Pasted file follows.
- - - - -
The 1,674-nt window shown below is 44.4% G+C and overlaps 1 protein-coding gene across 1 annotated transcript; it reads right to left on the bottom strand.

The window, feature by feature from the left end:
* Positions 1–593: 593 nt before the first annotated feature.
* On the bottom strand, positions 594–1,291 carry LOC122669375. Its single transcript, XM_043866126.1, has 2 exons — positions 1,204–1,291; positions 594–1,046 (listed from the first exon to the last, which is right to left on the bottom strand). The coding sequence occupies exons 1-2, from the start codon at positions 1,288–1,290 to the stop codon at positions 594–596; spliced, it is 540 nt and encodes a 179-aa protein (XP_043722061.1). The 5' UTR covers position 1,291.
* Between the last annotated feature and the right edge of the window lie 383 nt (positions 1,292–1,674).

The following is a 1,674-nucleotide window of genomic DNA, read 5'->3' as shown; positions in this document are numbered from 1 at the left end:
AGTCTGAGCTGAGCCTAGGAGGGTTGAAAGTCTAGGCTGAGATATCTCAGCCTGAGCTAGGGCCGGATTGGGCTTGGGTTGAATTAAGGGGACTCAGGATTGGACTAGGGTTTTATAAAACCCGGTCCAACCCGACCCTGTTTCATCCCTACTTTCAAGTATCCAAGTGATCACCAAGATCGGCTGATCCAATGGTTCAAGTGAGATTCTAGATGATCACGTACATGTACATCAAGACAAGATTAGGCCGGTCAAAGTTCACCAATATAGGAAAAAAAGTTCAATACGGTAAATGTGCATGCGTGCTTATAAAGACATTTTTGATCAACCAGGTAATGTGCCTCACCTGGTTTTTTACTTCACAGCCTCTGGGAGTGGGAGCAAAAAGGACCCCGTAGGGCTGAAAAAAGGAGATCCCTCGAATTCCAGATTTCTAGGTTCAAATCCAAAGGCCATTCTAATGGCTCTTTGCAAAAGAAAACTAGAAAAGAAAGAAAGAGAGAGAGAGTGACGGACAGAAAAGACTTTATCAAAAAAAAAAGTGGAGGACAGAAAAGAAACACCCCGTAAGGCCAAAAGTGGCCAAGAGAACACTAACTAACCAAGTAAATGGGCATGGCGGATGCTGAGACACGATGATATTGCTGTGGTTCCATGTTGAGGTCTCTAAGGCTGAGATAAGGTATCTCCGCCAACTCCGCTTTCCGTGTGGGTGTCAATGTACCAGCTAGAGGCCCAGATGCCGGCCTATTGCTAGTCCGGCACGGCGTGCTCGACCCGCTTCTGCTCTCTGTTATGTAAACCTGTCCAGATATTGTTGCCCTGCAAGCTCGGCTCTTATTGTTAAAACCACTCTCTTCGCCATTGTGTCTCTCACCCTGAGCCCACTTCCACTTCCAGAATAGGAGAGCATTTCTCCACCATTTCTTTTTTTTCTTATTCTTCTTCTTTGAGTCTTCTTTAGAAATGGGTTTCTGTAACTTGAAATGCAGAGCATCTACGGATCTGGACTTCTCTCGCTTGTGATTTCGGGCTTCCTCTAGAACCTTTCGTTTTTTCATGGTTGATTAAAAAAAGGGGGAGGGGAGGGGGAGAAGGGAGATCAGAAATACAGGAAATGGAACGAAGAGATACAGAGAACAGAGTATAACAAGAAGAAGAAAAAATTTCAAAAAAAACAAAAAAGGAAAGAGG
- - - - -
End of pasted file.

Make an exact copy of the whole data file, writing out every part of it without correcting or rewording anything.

The 1,674-nt window shown below is 44.4% G+C and overlaps 1 protein-coding gene across 1 annotated transcript; it reads right to left on the bottom strand.

The window, feature by feature from the left end:
* Positions 1–593: 593 nt before the first annotated feature.
* On the bottom strand, positions 594–1,291 carry LOC122669375. Its single transcript, XM_043866126.1, has 2 exons — positions 1,204–1,291; positions 594–1,046 (listed from the first exon to the last, which is right to left on the bottom strand). The coding sequence occupies exons 1-2, from the start codon at positions 1,288–1,290 to the stop codon at positions 594–596; spliced, it is 540 nt and encodes a 179-aa protein (XP_043722061.1). The 5' UTR covers position 1,291.
* Between the last annotated feature and the right edge of the window lie 383 nt (positions 1,292–1,674).

The following is a 1,674-nucleotide window of genomic DNA, read 5'->3' as shown; positions in this document are numbered from 1 at the left end:
AGTCTGAGCTGAGCCTAGGAGGGTTGAAAGTCTAGGCTGAGATATCTCAGCCTGAGCTAGGGCCGGATTGGGCTTGGGTTGAATTAAGGGGACTCAGGATTGGACTAGGGTTTTATAAAACCCGGTCCAACCCGACCCTGTTTCATCCCTACTTTCAAGTATCCAAGTGATCACCAAGATCGGCTGATCCAATGGTTCAAGTGAGATTCTAGATGATCACGTACATGTACATCAAGACAAGATTAGGCCGGTCAAAGTTCACCAATATAGGAAAAAAAGTTCAATACGGTAAATGTGCATGCGTGCTTATAAAGACATTTTTGATCAACCAGGTAATGTGCCTCACCTGGTTTTTTACTTCACAGCCTCTGGGAGTGGGAGCAAAAAGGACCCCGTAGGGCTGAAAAAAGGAGATCCCTCGAATTCCAGATTTCTAGGTTCAAATCCAAAGGCCATTCTAATGGCTCTTTGCAAAAGAAAACTAGAAAAGAAAGAAAGAGAGAGAGAGTGACGGACAGAAAAGACTTTATCAAAAAAAAAAGTGGAGGACAGAAAAGAAACACCCCGTAAGGCCAAAAGTGGCCAAGAGAACACTAACTAACCAAGTAAATGGGCATGGCGGATGCTGAGACACGATGATATTGCTGTGGTTCCATGTTGAGGTCTCTAAGGCTGAGATAAGGTATCTCCGCCAACTCCGCTTTCCGTGTGGGTGTCAATGTACCAGCTAGAGGCCCAGATGCCGGCCTATTGCTAGTCCGGCACGGCGTGCTCGACCCGCTTCTGCTCTCTGTTATGTAAACCTGTCCAGATATTGTTGCCCTGCAAGCTCGGCTCTTATTGTTAAAACCACTCTCTTCGCCATTGTGTCTCTCACCCTGAGCCCACTTCCACTTCCAGAATAGGAGAGCATTTCTCCACCATTTCTTTTTTTTCTTATTCTTCTTCTTTGAGTCTTCTTTAGAAATGGGTTTCTGTAACTTGAAATGCAGAGCATCTACGGATCTGGACTTCTCTCGCTTGTGATTTCGGGCTTCCTCTAGAACCTTTCGTTTTTTCATGGTTGATTAAAAAAAGGGGGAGGGGAGGGGGAGAAGGGAGATCAGAAATACAGGAAATGGAACGAAGAGATACAGAGAACAGAGTATAACAAGAAGAAGAAAAAATTTCAAAAAAAACAAAAAAGGAAAGAGG